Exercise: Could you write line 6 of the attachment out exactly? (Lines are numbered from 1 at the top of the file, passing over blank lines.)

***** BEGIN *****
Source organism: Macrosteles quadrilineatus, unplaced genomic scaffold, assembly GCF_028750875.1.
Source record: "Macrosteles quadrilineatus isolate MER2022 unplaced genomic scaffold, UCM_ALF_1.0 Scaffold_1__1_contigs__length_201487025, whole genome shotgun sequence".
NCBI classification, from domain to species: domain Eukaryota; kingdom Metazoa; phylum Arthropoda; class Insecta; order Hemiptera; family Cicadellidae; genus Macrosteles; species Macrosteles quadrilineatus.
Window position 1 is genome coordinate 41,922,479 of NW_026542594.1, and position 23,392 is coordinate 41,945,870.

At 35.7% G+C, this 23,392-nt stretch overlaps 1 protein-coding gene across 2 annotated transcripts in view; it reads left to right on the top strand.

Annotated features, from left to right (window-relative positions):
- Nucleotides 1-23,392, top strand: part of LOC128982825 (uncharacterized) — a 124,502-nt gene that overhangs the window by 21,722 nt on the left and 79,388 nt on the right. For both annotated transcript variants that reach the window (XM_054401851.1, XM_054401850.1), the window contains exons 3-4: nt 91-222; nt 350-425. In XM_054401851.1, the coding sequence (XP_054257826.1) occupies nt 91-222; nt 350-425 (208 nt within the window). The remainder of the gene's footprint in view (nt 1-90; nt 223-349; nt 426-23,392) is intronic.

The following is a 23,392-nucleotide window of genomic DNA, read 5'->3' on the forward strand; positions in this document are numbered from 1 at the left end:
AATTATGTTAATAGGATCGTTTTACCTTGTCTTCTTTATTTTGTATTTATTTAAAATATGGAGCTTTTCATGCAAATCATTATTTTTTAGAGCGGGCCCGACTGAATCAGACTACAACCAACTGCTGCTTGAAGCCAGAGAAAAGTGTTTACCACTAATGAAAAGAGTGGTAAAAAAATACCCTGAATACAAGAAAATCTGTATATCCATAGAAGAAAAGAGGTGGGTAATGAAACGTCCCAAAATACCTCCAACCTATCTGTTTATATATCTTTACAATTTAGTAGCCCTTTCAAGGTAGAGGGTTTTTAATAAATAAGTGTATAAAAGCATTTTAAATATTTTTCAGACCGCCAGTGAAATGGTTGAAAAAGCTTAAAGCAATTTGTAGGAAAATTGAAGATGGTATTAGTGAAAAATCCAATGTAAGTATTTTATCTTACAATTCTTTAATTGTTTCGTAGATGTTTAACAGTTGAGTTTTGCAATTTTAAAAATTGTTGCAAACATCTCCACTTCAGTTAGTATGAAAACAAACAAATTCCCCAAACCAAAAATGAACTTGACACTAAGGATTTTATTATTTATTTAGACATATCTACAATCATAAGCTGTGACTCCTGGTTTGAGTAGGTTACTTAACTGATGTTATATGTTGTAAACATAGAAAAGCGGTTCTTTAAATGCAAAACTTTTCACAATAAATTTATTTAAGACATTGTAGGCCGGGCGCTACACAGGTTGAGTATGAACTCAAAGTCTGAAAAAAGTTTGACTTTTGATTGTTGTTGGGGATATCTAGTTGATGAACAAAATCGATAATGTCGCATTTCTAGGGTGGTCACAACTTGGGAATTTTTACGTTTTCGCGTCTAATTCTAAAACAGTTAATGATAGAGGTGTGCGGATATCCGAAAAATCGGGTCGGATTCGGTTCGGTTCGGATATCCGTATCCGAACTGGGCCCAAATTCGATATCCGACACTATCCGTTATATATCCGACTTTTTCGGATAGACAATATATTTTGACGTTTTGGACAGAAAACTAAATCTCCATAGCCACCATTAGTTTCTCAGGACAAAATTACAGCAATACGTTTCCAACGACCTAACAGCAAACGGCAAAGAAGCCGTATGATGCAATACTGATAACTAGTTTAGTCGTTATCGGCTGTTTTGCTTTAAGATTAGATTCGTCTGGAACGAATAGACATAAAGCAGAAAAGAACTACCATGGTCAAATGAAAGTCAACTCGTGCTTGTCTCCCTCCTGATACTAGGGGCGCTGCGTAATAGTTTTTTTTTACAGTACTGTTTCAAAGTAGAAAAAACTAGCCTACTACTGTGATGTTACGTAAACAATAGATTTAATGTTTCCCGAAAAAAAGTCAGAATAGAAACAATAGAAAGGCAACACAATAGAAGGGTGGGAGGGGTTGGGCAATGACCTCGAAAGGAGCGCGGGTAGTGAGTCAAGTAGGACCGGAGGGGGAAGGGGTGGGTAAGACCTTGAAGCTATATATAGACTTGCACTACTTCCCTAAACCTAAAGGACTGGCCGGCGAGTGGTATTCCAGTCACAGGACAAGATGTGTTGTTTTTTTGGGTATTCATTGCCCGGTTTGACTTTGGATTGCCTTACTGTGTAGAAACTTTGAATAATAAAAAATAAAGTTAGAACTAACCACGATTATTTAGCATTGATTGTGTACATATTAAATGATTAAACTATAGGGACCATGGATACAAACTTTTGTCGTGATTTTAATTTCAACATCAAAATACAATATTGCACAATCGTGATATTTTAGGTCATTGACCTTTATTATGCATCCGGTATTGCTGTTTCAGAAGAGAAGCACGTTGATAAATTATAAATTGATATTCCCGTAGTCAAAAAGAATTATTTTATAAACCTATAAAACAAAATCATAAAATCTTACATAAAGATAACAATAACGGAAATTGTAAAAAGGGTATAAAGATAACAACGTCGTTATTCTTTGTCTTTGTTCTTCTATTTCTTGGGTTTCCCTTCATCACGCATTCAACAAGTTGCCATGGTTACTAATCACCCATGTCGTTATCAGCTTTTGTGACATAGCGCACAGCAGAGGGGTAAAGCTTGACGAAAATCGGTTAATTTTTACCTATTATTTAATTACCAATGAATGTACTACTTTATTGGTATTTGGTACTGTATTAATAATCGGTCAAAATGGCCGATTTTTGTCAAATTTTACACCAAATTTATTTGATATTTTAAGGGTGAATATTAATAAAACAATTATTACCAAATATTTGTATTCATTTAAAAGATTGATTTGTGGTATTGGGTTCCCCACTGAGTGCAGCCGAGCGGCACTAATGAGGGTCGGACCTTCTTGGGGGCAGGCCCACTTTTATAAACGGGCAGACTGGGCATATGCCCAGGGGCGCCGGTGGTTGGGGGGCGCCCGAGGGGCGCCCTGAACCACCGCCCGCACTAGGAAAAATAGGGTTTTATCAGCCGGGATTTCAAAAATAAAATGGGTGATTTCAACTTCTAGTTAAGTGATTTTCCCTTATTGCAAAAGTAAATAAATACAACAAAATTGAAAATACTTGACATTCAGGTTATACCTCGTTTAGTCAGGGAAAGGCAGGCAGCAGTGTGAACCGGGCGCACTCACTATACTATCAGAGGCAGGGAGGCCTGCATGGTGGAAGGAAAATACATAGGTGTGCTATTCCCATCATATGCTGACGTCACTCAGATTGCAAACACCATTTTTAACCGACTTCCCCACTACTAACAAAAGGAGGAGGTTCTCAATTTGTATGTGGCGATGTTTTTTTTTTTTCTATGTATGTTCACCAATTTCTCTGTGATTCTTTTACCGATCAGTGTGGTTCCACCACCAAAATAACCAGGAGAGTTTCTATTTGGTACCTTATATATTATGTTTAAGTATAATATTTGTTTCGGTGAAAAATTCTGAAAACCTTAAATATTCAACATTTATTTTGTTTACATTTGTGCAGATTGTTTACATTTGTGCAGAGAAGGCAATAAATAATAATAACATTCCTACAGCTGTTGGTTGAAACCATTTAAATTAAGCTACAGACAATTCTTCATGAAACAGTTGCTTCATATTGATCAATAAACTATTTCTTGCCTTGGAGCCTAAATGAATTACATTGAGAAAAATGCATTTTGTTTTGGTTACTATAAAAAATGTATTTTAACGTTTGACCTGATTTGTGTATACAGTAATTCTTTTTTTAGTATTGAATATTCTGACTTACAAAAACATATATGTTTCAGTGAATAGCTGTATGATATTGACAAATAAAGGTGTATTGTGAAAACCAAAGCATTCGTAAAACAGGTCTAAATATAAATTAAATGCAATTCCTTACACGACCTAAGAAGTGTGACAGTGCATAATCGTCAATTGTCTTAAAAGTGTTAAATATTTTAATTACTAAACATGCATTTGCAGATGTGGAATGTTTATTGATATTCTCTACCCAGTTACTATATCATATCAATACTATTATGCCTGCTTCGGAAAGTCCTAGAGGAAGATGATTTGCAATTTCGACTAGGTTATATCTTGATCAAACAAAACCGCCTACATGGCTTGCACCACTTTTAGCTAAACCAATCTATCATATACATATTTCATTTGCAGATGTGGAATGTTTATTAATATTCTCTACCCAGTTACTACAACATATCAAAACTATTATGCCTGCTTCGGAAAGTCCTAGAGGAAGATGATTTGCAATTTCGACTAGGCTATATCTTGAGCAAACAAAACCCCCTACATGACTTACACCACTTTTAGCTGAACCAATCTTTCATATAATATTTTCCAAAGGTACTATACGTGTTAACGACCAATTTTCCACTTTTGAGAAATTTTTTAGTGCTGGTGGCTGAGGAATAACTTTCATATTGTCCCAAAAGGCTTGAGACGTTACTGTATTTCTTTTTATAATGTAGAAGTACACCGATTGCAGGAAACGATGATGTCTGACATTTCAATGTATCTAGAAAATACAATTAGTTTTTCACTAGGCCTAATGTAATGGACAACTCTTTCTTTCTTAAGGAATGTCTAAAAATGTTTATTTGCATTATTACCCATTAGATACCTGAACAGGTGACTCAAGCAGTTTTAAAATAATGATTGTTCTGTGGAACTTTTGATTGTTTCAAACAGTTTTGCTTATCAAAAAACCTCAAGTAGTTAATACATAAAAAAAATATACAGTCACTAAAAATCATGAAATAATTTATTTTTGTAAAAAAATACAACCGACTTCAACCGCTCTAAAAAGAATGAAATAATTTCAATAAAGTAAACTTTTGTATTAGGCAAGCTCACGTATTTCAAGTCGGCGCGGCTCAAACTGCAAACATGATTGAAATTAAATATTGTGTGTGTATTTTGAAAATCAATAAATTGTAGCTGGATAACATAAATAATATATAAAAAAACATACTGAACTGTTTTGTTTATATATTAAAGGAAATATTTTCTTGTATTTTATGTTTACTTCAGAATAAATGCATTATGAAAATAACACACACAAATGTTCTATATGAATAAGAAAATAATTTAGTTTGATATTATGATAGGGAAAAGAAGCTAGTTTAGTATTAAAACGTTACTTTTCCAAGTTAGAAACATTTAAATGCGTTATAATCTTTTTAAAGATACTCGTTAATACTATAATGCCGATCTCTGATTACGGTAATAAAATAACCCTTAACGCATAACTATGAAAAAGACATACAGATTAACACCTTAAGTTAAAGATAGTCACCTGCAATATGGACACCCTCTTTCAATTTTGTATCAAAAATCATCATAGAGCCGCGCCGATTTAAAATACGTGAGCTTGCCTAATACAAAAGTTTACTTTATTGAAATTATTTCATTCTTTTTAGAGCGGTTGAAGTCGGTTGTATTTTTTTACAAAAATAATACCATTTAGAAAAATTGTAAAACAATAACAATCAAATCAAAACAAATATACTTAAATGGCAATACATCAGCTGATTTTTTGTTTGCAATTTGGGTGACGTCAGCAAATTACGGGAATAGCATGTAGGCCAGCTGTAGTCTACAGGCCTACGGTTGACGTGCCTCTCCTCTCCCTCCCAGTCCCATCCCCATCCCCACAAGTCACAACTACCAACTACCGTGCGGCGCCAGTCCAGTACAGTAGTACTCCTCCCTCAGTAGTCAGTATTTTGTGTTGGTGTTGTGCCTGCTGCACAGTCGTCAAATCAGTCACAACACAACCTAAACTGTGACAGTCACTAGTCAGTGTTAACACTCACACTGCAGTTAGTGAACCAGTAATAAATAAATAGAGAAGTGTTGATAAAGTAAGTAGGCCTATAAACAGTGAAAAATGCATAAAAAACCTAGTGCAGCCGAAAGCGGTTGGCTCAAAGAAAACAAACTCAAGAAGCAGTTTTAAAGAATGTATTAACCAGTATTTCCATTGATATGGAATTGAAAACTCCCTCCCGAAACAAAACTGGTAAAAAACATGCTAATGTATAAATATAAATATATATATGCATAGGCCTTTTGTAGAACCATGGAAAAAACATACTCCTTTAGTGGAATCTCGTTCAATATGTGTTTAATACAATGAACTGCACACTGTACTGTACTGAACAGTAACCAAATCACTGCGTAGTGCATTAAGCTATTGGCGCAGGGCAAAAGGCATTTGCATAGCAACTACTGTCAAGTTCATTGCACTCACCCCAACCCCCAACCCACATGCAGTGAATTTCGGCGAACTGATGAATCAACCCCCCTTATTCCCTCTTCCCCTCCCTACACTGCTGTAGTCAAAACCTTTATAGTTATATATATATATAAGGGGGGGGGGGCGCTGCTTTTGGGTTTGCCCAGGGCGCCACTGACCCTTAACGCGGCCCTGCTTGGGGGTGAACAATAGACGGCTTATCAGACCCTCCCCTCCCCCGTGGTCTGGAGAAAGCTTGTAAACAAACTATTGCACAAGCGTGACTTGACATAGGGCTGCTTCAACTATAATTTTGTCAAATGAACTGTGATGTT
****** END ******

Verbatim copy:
Annotated features, from left to right (window-relative positions):